The birds. Ok, I know I implied that these represent Cinderella’s mother, but because there are so many of them, they don’t adhere to the rule as strictly as singular characters such as Bruno or Lucifer. Fundamentally, birds are a distant idea of a mother with Cinderella. This is best understood via the mornings. The birds wake up and tend to Cinderella, who is still a teenager (19) but also quite the tortured one. Moreover, they sing with her, something that we’ll come back to in a while which is very important. Overall however, birds represent both an idea of devotion and an idea of freedom. They are linked to Cinderella’s mother because she is dead, but still a guiding force as she is probably the woman Cinderella aspires to be. The birds are then an idea of female maturity.
Ok, this guy. This is Cinderella’s projection or idea of her stepmother. It’s important to recognise here that this is not a direct representation of her, but Cinderella’s way of dealing with the oppressive, golddigging. bitch. When characters such as the mice interact with Lucifer, we are seeing the inner workings of Cinderella’s mind. It’s the fear, the hatred, the disdain, she has for the stepmother that is being fought with her own personal character. Before moving on though, there’s quite a lot we can infer from Lucifer. Also, it’s here that religious undertones are implied, as you could recognise with the name Lucifer. Lucifer was of course a fallen angel. His fall from God’s side may parallel the change, the undressing of the stepmother’s true colours when Cinderella’s father died. This then implies that Cinderella’s father was God (I know, sounds a little reaching). But, to ground this idea, what’s happening here is simple. Cinderella is being compared to Jesus. You can understand this in her ethics of forgiveness, self-control and general humbleness. The religious undertones, however, under my interpretation, don’t go much further than this though. In short, Lucifer is a douche, just like the stepmother,
Jaq is Cinderella’s primary projection of self. Jaq encapsulates her tenacity, mischievous nature, confidence and personal strength. Jaq is the wise guy, the one willing to fight Lucifer, to lead the pack. We don’t see this side of Cinderella much outside of Jaq, but make no mistake, it’s Jaq, Cinderella’s hidden bravery, that gets her through life, that allows her to hope, dream, wish.
Gus, for all his innocence and naivety is the unfortunate projection of Cinderella’s perspective of self. To understand this, we have to recognise the importance of his introduction to the film. It’s after waking up that Cinderella finds Gus in a cage, a trap probably set out by the stepmother. This means that this projection of Cinderella’s self is dictated primarily by anxiety, by the stepmother putting her down for these numerous years. Gus’ two key characteristics are naivety and greed. The naivety feeds into Cinderella’s will to fight, to rebel. This is however encapsulated by Jaq already. What this means is that Cinderella is starting to lose hope, she’s starting to criticise herself with Gus. This is why it’s important she nurtures and looks after him as not to let her defeat herself. The aspects of greed are also linked into Cinderella’s hopelessness, her growing self-defeatist attitude. Greed with Gus is wanting too much and getting in trouble. In this respect, this…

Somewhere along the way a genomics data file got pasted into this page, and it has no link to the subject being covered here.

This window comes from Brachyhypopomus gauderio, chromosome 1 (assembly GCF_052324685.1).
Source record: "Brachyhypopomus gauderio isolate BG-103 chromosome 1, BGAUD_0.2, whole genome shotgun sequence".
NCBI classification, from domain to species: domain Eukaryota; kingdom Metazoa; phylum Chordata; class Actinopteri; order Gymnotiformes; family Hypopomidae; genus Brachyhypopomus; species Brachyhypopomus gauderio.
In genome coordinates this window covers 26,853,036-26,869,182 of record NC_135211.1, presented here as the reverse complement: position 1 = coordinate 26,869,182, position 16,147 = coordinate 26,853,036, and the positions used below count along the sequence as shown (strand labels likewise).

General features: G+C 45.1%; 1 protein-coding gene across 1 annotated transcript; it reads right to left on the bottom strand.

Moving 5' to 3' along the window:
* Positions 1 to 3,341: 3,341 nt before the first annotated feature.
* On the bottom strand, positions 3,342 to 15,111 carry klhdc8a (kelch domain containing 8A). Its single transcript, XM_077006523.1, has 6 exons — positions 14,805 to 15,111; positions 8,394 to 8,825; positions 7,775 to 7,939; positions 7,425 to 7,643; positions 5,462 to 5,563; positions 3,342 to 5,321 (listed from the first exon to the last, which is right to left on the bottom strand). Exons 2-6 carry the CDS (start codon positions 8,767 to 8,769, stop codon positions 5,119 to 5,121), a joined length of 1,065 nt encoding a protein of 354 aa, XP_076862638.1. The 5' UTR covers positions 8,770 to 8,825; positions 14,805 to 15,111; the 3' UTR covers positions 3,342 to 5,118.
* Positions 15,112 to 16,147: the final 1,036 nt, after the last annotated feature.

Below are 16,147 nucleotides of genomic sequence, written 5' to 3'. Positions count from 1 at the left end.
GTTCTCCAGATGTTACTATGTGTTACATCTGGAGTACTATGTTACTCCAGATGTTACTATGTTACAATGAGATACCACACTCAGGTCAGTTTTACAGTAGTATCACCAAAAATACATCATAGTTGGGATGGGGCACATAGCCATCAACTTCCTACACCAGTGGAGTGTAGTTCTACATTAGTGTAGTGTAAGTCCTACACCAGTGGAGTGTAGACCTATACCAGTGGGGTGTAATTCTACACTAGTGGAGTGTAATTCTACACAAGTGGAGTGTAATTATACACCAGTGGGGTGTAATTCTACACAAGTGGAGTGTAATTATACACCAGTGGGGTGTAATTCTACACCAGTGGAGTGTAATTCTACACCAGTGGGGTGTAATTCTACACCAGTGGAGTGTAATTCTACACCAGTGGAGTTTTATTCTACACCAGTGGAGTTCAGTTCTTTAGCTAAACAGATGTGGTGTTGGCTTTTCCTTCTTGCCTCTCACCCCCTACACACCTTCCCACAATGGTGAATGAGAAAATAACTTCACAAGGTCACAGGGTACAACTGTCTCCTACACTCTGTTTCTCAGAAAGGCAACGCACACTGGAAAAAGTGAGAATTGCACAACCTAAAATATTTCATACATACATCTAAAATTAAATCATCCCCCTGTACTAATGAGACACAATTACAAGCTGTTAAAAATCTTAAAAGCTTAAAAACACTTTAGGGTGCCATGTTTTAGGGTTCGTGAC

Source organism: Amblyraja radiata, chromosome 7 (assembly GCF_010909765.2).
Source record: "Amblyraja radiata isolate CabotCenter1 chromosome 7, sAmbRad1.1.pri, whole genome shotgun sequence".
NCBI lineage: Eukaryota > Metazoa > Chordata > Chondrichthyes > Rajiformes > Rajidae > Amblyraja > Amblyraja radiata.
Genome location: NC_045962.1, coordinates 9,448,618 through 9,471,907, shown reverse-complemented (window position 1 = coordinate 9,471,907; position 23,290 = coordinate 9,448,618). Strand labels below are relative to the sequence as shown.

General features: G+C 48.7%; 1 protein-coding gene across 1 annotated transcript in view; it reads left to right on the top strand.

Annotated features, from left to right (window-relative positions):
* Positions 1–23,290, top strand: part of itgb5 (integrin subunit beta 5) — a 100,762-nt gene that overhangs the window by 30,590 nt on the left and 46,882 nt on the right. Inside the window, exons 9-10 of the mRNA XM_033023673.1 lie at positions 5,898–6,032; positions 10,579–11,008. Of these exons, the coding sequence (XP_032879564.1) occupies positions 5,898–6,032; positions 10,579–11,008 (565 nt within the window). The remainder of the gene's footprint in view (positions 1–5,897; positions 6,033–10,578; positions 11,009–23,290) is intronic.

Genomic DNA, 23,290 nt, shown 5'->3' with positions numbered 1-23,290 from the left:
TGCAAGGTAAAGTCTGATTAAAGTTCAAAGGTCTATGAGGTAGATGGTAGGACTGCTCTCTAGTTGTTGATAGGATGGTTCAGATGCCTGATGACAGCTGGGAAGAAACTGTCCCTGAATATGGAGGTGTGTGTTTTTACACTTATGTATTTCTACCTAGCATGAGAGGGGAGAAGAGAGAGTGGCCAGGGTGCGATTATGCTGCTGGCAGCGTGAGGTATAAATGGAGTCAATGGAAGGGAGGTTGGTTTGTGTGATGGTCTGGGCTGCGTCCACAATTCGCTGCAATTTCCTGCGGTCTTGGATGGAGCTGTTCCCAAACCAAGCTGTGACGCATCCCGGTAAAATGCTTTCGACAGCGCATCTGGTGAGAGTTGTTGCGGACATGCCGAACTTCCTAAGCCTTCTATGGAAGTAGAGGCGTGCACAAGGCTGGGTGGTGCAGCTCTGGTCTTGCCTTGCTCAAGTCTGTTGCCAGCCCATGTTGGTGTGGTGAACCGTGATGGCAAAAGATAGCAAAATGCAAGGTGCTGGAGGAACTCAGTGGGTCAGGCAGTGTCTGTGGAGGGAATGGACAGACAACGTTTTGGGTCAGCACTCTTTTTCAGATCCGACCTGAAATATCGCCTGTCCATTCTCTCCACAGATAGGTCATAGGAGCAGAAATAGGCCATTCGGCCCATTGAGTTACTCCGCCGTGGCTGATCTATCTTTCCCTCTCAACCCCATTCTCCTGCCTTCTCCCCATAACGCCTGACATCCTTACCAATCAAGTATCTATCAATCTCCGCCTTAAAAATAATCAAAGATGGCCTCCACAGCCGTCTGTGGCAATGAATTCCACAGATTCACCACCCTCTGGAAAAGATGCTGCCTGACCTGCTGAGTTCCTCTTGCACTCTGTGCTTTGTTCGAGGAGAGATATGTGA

… is Cinderella’s inner commentary on romance. Is wanting to go to the ball too much? Do I deserve better? Am I being ridiculous? These are all questions in her head. But, they aren’t entirely negative as they do get her out of trouble. You could argue that if Cinderella did spend more time in picking up her glass slipper, like Gus did here (he picks up a grain that another mouse abandons – just as Cinderella does the slipper) she’d be stopped by the prince and forced to show her true colours. I agree, this side of her represents her lack of confidence in self. But, it is, however, important that she does face her stepmother, that she does accept herself, in the end of the film. So, this aspect of her isn’t all that bad. The last thing to say about Gus is that whilst he’s a little ditsy, so is Cinderella. But, that, again, isn’t all that bad.
The rest of the mice are also projections of Cinderella’s self. However, they aren’t too specific. What they represent is Cinderella’s capacity to work hard, persevere, but also collect herself. This is incredibly important in the dress making scene, but, we’ll come to that later.